Equipment and reagents
Detection kits for human IL-6, IL-10, and MCP-1 were purchased from R&D Systems (Minneapolis, MN, USA). The Labsystem Version 1.3.1 microplate reader was purchased from Bio-Rad (Hercules, CA, USA). The Elecsys automated ECL analyzer was purchased from Roche (Basel, Switzerland).
Fasting blood (2 mL) was collected from study subjects using the negative pressure collection method. Peripheral venous blood samples were collected into vacuum tubes, and were allowed coagulate at 25°C for 30 min before being centrifuged at 3600 rpm for 10 min at 4°C. Supernatants were then collected and stored at -20°C.
Detection of CEA, CA125, and ProGRP
Plasma levels of CEA, CA125, and ProGRP were detected using electrochemiluminescence assays. Normal values for CEA, CA125, and ProGRP were defined as 0-3.4 mg/mL, 0-35 U, and 0-17 ng/mL, respectively.
Enzyme-linked immunosorbent assay (ELISA) for IL-6, IL-10, and MCP-1
Plasma levels of the inflammatory factors, IL-6, IL-10, and MCP-1, were detected using ELISA, according to manufacturer protocols. In brief, 50 μL stored serum samples or 50 μL sequentially diluted standards were added to a 96-well plate. Following several gentle washes, conjugated detection antibodies specific for proteins of interest (50 μL) were added into each well, and the plates were incubated at 37°C for 30 min. This was followed by addition of 50 μL color reagent A and 50 μL color reagent B. The mixture was allowed to incubate in the dark at 37°C for 10 min. Stop solution (50 μL) was then added, and light absorbance was measured at 450 nm.
The SPSS 16.0 software was used for statistical analyses. Measurement data were reported as means ± SD, and categorical data were presented as percentages. One-way analysis of variance was used when comparisons were made between multiple groups, and Fisher’s least significant difference test was used to compare between two groups. Statistical significance was analyzed using chi-squared (χ2) test. P < 0.05 was considered to be statistically significant.
Plasma levels of CEA, CA125, and ProGRP
Serum levels of CEA, CA125, and ProGRP were measured in healthy controls, individuals with high susceptibility to lung cancer, as well as in lung cancer patients (Table 1). Our results showed that plasma CEA level was significantly higher in lung cancer patients as compared to that in healthy controls (P < 0.05). Similarly, high-risk individuals exhibited higher serum CEA level as compared to controls, but the difference was not statistically significant. CA125 was elevated in lung cancer patients as compared to that in healthy controls and high-risk individuals (P < 0.05). A moderate increase in CA125 was observed in the high-susceptibility group when compared to the control group. However, the difference was not statistically significant, and all CA125 values were within the normal range. ProGRP was found to be elevated in lung cancer patients as compared to that in healthy controls and high-risk individuals (P < 0.05). Comparable ProGRP levels were found between healthy controls and high-risk individuals.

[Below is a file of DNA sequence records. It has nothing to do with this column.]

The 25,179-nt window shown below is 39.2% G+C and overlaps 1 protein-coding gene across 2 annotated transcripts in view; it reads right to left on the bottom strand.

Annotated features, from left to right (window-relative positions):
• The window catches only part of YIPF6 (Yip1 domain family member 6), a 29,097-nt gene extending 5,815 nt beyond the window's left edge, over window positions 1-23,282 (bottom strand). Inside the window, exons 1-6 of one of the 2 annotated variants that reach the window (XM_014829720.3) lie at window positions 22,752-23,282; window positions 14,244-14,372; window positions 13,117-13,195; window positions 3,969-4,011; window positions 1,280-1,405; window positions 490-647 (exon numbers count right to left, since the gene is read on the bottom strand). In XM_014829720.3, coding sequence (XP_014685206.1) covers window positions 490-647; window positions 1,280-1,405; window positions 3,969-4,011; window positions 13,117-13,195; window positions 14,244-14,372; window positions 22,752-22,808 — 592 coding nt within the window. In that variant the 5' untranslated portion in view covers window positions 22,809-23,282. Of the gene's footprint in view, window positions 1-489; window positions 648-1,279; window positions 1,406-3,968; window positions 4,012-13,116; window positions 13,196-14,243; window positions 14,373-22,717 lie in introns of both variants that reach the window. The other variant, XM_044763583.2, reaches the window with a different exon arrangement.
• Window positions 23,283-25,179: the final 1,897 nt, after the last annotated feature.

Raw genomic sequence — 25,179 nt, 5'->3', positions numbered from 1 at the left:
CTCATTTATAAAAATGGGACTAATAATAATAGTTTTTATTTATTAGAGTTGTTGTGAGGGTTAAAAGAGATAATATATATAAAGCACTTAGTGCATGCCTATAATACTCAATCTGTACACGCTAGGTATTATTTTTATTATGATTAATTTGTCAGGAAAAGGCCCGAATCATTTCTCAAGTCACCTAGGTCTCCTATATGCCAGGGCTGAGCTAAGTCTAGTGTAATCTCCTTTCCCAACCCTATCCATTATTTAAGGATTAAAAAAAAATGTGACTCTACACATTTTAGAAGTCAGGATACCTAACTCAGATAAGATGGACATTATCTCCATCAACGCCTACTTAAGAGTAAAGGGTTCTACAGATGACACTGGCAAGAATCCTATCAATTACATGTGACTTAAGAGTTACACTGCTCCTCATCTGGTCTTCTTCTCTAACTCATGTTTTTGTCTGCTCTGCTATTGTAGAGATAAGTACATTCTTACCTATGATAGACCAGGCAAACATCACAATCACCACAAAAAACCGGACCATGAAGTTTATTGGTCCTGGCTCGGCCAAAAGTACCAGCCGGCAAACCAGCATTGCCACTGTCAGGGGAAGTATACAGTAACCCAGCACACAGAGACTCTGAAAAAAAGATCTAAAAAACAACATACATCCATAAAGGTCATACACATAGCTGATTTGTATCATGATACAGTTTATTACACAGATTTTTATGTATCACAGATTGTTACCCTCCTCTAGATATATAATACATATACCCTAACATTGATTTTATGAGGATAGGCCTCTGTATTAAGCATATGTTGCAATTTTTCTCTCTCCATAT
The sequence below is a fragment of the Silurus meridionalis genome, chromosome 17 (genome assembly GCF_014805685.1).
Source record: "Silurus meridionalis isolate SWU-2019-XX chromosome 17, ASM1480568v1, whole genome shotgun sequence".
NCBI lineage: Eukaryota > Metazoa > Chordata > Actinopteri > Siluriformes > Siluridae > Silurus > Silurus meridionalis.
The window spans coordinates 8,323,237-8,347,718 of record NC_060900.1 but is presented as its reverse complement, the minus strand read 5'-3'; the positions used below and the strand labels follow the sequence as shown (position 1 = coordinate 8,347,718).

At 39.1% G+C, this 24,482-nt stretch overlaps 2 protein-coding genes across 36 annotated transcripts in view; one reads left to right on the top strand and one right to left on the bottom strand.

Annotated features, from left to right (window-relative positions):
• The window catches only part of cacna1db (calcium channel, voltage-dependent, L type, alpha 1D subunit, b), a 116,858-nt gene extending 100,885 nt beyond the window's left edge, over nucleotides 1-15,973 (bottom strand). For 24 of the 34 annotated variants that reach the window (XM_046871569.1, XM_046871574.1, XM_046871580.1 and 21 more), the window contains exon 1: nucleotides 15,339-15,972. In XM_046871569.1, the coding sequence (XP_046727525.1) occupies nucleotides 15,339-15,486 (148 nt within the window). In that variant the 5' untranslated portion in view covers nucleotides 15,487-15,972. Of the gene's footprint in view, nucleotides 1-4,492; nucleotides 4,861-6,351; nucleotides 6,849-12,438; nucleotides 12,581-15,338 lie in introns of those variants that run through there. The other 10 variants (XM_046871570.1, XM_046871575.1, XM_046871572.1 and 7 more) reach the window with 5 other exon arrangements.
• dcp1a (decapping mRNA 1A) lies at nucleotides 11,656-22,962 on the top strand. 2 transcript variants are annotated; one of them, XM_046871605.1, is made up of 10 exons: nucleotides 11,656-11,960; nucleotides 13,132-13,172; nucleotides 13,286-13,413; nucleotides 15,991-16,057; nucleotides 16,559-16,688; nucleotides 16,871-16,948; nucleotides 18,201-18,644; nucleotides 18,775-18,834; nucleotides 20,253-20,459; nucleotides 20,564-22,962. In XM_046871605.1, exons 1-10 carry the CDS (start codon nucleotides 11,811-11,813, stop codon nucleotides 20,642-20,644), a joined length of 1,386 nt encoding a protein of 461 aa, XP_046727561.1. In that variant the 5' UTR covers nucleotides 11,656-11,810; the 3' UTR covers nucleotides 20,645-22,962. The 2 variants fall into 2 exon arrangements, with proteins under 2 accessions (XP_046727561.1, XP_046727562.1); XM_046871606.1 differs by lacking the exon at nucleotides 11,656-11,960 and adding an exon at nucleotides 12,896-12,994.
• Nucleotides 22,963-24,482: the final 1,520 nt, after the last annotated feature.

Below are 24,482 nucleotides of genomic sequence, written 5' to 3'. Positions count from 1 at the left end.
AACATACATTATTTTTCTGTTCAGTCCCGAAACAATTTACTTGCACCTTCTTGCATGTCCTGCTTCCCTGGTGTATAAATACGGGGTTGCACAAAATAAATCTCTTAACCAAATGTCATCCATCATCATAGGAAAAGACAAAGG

Plasma levels of CEA, CA125, and ProGRP.
|CEA (ng/mL)||CA125 (U/mL)||ProGRP (ng/mL)|
|Healthy controls||2.7 ± 0.9||22.1 ± 3.1||4.0 ± 2.9|
|High risk individuals||3.6 ± 0.3||25.6 ± 1.8||5.1 ± 1.3|
|Pulmonary cancer patients||5.1 ± 0.6*#||38.2 ± 2.8*#||19.5 ± 3.1*#|
*P < 0.05 compared with healthy controls; #P < 0.05 compared with high-risk individuals.
Serum IL-6 levels were measured via ELISA (Figure 1). Higher plasma IL-6 level was observed in lung cancer patients as compared to that in the other two groups (P < 0.05). In addition, high-risk individuals also showed significantly elevated plasma IL-6 level as compared to the healthy controls (P < 0.05).
Serum IL-6 level. *P < 0.05 compared with healthy controls; #P <0.05 compared with high-risk individuals.
Plasma levels of IL-10
Serum IL-10 levels were assessed using ELISA (Figure 2). Similar to IL-6, plasma IL-10 level was significantly elevated in lung cancer patients as compared to that in healthy controls and high-risk individuals (P < 0.05). In addition, higher IL-10 level was also observed in high-risk individuals as compared to that in healthy controls (P < 0.05).
Plasma IL-10 level. *P < 0.05 compared with healthy controls; #P < 0.05 compared with high-risk individuals.
Plasma levels of MCP-1
Serum IL-MCP-1 levels were assessed using ELISA (Figure 3). Our results showed that plasma MCP-1 level was significantly higher in lung cancer patients than that in healthy controls and high-risk individuals (P < 0.05). Unlike IL-6 and IL-10, there was no statistical difference in plasma MCP-1 levels between the high-risk and control groups.
Plasma MCP-1 level. *P < 0.05 compared with healthy controls; #P < 0.05 compared with high-risk individuals.
Sensitivity and specificity for lung cancer diagnosis using a single serum tumor marker
The relationship between serum tumor markers and lung tumor detection was analyzed (Table 2). Among all markers, CA125 exhibited the highest sensitivity for lung cancer diagnosis (66.8%), followed by CEA (55.1%) and IL-6 (53.5%). MCP-1 showed the least sensitivity (38.5%) for lung tumor detection. In addition, CEA showed the highest diagnosis specificity (94.5%), while MCP-1 was found to be the least specific (89.3%). However, no significant difference in specificity of lung tumor detection was observed between any of the markers.
Sensitivity and specificity in pulmonary cancer detection when using a single serum tumor marker (%).
|Serum tumor marker||Sensitivity||Specificity|
Sensitivity and specificity for lung cancer diagnosis using combined serum tumor markers